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How Does Iodine Deficiency Affect Nerves?

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Unread 05-02-2012, 04:54 PM   #1
NeuroLogic
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Question How Does Iodine Deficiency Affect Nerves?

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Unread 05-02-2012, 05:18 PM   #2
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Here is a very complete monograph:

http://lpi.oregonstate.edu/infocente...tml#deficiency

There would be goiter I would think in adults with low iodine.

I use sea kelp which has 150mcg/tablet fairly often, because my hypothyroid in the past was a goiter on the right lobe and I don't use iodized salt. (I do not salt food and most commercial salt is non-iodized). I use the kelp more in winter than warm months and it seems to help.

Beware of high iodine intake... this monograph suggests hyperthyroidism may result.
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Unread 05-02-2012, 06:43 PM   #3
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We like these seaweed snacks. I like the taste. I eat a few each day and I love miso soup and nori in food. We get these at the store, but this is what they are.

http://www.amazon.com/Annie-Chuns-Se...bxgy_gro_img_b
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Unread 05-04-2012, 07:41 PM   #4
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Originally Posted by Sallysblooms View Post
We like these seaweed snacks. I like the taste. I eat a few each day and I love miso soup and nori in food. We get these at the store, but this is what they are.

http://www.amazon.com/Annie-Chuns-Se...bxgy_gro_img_b
The Japanese love their seaweed (?) and their lack of iodine deficiency is often cited in medical discussion on this topic.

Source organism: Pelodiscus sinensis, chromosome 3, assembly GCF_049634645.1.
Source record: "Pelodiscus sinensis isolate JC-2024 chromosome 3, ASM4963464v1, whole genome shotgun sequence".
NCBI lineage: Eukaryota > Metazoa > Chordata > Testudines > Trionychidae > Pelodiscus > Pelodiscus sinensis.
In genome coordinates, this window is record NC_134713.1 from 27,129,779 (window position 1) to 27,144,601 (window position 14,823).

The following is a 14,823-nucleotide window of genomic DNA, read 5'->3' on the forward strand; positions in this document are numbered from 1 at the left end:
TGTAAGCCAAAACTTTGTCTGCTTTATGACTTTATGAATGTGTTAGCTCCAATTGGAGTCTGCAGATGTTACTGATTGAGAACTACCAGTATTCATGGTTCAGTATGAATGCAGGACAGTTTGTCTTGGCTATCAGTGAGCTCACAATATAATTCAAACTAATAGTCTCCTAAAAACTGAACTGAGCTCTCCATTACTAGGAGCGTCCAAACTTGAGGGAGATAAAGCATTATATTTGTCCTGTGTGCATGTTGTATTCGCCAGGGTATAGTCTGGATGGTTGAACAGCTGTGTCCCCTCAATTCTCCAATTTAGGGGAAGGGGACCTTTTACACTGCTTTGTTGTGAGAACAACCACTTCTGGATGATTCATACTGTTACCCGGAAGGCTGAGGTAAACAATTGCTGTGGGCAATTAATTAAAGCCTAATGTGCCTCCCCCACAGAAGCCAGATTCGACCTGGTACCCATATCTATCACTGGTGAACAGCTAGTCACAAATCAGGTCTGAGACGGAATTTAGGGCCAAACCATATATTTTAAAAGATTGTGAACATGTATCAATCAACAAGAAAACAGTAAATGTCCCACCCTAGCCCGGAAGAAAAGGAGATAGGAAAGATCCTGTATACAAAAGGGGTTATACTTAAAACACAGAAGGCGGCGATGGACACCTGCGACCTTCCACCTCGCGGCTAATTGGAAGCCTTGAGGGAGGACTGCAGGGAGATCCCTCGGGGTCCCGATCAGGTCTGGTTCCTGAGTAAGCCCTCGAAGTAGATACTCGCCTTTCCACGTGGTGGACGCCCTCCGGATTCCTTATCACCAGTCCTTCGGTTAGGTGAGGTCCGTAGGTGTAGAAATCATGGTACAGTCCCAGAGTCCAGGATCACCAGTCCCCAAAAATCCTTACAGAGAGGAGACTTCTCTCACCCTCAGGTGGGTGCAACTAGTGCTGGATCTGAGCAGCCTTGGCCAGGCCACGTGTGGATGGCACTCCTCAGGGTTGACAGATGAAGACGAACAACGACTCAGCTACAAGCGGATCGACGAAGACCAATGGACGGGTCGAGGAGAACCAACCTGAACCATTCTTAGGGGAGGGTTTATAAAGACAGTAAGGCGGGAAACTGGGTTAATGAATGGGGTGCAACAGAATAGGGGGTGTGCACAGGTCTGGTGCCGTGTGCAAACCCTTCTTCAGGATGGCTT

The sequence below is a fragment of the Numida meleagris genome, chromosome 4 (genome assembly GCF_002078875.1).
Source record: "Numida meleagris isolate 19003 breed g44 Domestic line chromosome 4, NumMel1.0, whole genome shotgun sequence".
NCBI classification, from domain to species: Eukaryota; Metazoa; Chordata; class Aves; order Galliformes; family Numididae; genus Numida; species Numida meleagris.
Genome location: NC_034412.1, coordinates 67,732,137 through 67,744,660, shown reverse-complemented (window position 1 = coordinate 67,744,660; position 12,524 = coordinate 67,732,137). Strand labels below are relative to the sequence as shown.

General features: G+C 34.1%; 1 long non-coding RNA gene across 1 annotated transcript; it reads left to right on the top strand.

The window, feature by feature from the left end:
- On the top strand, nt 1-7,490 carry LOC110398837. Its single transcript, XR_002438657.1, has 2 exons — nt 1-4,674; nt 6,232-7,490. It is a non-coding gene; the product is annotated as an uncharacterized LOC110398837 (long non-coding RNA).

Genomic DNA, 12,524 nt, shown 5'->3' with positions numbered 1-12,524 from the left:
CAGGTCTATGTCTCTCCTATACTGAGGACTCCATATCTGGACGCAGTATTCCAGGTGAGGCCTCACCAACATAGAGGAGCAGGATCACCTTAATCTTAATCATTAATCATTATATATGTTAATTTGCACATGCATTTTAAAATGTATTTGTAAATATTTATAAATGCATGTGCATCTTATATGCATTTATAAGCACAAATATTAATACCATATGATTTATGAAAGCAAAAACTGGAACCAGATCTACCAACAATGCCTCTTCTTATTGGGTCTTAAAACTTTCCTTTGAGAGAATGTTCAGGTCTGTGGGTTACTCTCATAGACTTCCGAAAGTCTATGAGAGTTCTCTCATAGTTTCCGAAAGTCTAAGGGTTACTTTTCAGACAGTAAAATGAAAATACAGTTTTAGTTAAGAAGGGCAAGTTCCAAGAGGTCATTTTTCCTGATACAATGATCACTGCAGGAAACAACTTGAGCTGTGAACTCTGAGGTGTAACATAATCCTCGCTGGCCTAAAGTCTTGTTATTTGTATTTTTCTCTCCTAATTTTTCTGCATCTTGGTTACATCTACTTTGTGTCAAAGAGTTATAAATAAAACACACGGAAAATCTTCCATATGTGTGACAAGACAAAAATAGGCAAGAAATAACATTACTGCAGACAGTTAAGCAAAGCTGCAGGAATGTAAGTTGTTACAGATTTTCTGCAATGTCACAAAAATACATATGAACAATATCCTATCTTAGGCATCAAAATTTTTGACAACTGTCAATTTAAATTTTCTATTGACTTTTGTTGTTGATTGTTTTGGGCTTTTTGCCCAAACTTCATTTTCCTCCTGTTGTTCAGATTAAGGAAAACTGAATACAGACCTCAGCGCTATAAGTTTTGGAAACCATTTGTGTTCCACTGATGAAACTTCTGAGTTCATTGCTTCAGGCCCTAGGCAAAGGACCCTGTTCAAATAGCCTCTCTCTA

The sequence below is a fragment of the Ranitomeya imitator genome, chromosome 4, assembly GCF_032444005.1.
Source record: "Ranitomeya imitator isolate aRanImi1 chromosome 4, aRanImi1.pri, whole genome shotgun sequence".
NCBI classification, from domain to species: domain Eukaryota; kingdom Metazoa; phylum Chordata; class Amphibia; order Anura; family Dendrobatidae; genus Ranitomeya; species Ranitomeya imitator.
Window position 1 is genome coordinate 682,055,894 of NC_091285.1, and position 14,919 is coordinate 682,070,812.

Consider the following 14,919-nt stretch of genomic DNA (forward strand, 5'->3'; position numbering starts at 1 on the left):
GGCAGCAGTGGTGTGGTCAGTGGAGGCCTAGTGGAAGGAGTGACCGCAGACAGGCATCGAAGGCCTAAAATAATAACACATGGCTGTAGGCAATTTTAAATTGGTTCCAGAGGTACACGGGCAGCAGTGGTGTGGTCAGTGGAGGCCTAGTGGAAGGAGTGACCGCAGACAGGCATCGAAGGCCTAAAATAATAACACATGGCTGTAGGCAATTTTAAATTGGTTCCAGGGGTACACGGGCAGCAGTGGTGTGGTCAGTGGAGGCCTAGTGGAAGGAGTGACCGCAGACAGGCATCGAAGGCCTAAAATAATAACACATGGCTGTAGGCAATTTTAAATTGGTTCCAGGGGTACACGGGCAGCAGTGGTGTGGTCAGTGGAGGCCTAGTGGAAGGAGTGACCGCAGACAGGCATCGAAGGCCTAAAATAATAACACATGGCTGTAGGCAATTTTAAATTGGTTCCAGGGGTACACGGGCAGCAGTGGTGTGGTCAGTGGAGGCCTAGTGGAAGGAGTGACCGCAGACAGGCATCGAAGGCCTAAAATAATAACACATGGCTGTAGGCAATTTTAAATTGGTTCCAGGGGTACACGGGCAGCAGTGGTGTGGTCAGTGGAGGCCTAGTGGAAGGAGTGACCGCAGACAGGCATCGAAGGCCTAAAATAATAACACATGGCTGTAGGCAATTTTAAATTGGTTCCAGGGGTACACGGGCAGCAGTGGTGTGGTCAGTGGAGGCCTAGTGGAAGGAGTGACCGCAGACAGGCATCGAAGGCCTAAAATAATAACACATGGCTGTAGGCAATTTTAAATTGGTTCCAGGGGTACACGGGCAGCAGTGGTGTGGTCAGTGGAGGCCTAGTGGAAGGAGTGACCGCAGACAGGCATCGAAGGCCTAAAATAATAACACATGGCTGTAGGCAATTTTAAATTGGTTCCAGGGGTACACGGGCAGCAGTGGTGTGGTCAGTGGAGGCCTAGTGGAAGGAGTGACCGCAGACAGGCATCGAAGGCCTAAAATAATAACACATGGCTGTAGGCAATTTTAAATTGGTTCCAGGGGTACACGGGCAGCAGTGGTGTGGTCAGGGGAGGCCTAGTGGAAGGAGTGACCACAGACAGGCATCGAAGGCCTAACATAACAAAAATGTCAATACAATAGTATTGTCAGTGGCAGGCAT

Until about a month ago, I knew almost nothing about iodine. I vaguely remember a science class about it or where we did some basic experiment, but that was about 30 years ago.

It doesn't come up in health discussions very much.

The thing that caught my attention is that it is in, or supposed to be in, every cell in the human body. That's pretty serious. The last thing I studied that is in, or supposed to be in every cell is magnesium, and that is involved in over 325 enzymatic processes.

What if iodine is involved in over 325, too?

Then I found this comment online:

Quote:
Iodine is a vital nutrient for good health. Not only is iodine critical for thyroid gland function and body metabolism, it’s also essential for reproductive tissue health. The breasts, uterus and prostate require very large amounts of iodine. It’s also needed for healthy skin, eyes and nerve function. In fact every cell of the body needs some iodine.
http://www.naturalbodyhealing.com/io...egetables.html

So what if our nerves don't get enough iodine? What happens then?

Is Japan a country with relatively low rates of peripheral neuropathy as well as cancer?

So far there are indications iodine plays at least an indirect role in PN, if not also a direct one, via hypothyroidism/metabolism:

Quote:
Taking Iodide tends to intensify the symptoms (itching and numbness) because in counteracting the hypothyroidism, it also restores more normal nerve metabolism. As more normal metabolism is restored, peripheral nerve cells that had been damaged, or nearly killed, from slow metabolism, start reviving.
http://iodine4health.com/overviews/uses/ford_uses.htm

The other thing that caught my attention is iodine is a powerful antioxidant. I seem to recall a lot of people with PN here take antioxidants.

I suspect the more protection we have for our cells, the less chance of nerve damage and/or greater chance of recovery.

I like to think of iodine as a SWAT Team - dramatic and powerful. It can apparently take out parasites, fungus, mold, etc., quickly and efficiently. No single-celled thing can survive.

I am on Day 4 of supplementing with it; so I'm reading everything I can about it.

One of the leading authorities on iodine deficiency, Dr. David Brownstein, self-publishes his books on health. That concerns me a little. It's clear as you read his writing, it lacks a rigorous edit, as well as peer review. He also has a controversial idea on another health subject, detox, where he seems to think you can sweat out toxins. A lot of medical people don't believe that.

Serious iodine thread here currently at 230 pages:

http://www.marksdailyapple.com/forum/thread45205.html
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Last edited by NeuroLogic; 05-05-2012 at 03:31 PM. Reason: Added link to online forum discussion
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